Dr. Marilyn Agin is the Medical Director for Early Intervention in New York, as well as having a private practice for pediatric and developmental medicine in New York City. Dr. Agin is extremely knowledgeable about apraxia, and frequently lectures to the medical community about what apraxia is, and isn’t. Dr. Agin, who is now one of the chief officers and the medical director of Cherab Foundation , gave permission for me to use her phone number, (212) 274-9180. When Dr. Agin saw Tanner for the first time at 3 years old she shook her head and said, “I could have told you a year ago this child had severe oral apraxia, he doesn’t know where his tongue is in his mouth!” She diagnosed Tanner with apraxia after a brief examination where it was never seen by Tanner’s pediatrician, and it took months for even a speech therapist to see it! Tanner could have received appropriate therapy a year earlier if we only knew, if the professionals we trusted only knew.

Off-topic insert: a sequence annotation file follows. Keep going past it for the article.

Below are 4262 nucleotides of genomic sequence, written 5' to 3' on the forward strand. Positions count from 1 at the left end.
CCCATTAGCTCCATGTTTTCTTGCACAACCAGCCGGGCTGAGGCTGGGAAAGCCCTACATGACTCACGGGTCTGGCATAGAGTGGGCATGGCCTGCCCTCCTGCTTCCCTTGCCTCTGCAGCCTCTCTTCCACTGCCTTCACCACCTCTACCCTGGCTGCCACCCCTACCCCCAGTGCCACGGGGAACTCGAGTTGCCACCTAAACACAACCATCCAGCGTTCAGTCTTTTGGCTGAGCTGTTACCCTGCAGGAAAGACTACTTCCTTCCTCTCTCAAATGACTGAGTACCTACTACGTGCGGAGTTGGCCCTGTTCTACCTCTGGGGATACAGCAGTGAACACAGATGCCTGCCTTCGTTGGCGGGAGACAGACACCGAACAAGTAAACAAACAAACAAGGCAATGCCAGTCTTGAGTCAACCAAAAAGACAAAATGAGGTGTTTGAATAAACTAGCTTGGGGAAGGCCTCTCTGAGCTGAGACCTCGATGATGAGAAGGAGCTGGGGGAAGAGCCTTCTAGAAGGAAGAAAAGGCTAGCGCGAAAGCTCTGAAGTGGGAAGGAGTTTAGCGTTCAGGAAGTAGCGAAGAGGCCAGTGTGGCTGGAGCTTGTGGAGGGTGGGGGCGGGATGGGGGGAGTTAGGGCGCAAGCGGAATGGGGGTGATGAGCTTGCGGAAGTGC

On a positive note, in addition to the experts including Dr. Agin, as well as Tanner’s private Speech Therapist, Michelle Ortega M.S.CCC-SLP, that helped us personally to understand apraxia, we found the most incredible support on the internet. On the Internet we found other great resource sites as well, and some important facts that helped us to help Tanner, like the importance of “appropriate” therapy. We found out that not many knew it was a good idea to take a child like Tanner to a Developmental Pediatrician or Pediatric Neurologist for more insight, which we did. At that time we found at that Tanner also had mild hypotonia and sensory integration challenges which we also never knew-but it answered more questions as to why Tanner did certain things. We also found out that Tanner was qualified for Early Intervention through the state just 2 months prior to his third birthday, which allowed for about a month of Early Intervention by the time all the paperwork and all was done. The month before Tanner’s third birthday we began supplementing Tanner with Essential Fatty Acids. This same month, Tanner started seeing Lauren Zimet CCC-SLP, a speech & language pathologist (SLP) through Children’s Specialized Hospital’s Early Intervention Program that was certified in PROMPT, knowledgeable about apraxia, and oral motor therapy. Tanner, who was diagnosed “severe to profound” oral and verbal apraxia by a number of medical and speech professionals after the original diagnosis, and went from non-verbal to 23 words (including “choo”) in just one month once we got him on the right track! This was when we were first on the track to learning about EFAs and Tanner’s amazing story was written up in a book called The LCP Solution by Malcolm Nicholl and Dr. Jacqueline Stordy. You can read this excerpt from the book here.